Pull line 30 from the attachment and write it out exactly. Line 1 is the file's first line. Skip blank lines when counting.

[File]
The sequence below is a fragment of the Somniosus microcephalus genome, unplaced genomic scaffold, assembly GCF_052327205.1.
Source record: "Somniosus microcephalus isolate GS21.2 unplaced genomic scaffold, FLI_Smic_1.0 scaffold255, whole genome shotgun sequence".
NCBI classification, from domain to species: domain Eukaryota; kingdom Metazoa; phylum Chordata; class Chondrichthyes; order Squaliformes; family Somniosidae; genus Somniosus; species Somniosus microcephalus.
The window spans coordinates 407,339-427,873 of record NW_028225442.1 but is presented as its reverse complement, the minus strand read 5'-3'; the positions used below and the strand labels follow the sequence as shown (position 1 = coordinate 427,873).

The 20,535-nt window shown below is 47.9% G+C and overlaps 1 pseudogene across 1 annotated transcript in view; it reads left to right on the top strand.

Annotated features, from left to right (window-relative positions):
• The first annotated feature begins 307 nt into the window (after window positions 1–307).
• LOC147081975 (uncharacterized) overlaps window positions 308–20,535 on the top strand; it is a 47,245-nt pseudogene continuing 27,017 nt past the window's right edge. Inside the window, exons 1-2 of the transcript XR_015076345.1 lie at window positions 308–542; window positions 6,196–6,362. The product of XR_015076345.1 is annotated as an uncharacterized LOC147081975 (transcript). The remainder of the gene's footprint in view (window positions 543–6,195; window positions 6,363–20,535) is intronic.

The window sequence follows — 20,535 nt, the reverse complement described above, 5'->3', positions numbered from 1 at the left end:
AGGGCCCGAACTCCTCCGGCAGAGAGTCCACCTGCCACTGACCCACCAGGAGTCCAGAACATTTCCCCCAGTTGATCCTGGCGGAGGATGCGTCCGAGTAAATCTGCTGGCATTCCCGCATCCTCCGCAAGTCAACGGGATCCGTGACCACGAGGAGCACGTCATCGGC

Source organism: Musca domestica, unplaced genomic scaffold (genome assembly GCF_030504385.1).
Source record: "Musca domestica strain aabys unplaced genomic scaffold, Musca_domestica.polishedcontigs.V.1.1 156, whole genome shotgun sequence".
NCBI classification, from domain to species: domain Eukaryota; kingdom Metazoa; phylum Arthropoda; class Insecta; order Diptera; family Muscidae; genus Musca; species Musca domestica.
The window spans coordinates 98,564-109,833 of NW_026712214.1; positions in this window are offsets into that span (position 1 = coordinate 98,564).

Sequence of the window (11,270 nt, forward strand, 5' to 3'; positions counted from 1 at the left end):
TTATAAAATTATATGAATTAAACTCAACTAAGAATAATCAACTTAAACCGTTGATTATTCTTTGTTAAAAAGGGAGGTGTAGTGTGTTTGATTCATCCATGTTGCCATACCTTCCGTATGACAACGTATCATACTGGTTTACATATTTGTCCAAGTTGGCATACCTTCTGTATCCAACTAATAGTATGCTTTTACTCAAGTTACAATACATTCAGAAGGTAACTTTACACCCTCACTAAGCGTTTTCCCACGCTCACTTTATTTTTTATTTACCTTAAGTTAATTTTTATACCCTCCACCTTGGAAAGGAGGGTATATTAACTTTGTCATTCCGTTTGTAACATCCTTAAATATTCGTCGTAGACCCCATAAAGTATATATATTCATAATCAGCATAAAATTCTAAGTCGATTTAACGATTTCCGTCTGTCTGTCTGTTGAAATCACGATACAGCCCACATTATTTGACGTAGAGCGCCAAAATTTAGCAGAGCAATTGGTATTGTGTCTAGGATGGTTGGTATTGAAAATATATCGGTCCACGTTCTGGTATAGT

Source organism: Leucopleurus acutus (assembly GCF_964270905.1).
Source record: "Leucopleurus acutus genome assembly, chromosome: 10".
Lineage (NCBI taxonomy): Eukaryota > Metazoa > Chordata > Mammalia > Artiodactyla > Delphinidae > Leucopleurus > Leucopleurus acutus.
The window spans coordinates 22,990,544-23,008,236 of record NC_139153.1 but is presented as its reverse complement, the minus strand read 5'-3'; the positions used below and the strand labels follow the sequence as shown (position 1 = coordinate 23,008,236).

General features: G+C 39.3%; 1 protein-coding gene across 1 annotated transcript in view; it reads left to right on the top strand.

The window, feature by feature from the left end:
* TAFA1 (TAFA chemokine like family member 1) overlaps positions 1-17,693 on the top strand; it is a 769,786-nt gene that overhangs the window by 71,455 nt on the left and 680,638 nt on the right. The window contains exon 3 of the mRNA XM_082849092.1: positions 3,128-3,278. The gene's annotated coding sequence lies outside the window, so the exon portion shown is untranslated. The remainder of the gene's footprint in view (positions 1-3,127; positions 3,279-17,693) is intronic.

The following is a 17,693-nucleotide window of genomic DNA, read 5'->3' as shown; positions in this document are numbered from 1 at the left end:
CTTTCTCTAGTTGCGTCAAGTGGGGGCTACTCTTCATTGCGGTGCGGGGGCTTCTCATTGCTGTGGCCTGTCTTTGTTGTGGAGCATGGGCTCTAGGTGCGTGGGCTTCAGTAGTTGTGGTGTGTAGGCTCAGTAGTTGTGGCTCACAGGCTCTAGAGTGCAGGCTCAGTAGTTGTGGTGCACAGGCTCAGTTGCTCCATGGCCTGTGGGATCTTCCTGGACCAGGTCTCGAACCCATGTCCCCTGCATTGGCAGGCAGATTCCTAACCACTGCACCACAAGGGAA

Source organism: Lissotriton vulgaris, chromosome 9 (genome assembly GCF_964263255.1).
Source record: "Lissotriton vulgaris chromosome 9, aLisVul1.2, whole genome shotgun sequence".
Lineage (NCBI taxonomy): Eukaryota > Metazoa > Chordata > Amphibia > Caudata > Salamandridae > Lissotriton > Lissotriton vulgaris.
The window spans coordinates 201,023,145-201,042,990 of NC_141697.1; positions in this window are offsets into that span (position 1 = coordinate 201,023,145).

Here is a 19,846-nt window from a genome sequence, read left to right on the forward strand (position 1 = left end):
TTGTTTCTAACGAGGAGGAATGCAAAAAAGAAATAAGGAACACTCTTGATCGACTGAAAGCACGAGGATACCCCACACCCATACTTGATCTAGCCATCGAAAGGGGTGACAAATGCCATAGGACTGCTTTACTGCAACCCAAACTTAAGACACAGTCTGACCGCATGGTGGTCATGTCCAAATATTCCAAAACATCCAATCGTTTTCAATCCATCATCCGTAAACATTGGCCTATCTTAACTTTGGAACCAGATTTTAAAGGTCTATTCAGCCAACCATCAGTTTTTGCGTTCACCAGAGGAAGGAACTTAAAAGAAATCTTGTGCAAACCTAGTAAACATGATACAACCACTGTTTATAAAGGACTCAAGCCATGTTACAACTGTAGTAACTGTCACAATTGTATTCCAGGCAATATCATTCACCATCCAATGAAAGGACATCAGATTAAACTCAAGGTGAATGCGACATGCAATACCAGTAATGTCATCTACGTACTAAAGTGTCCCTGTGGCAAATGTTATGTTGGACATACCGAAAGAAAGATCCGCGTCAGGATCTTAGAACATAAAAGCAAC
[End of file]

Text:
Here is a 19,846-nt window from a genome sequence, read left to right on the forward strand (position 1 = left end):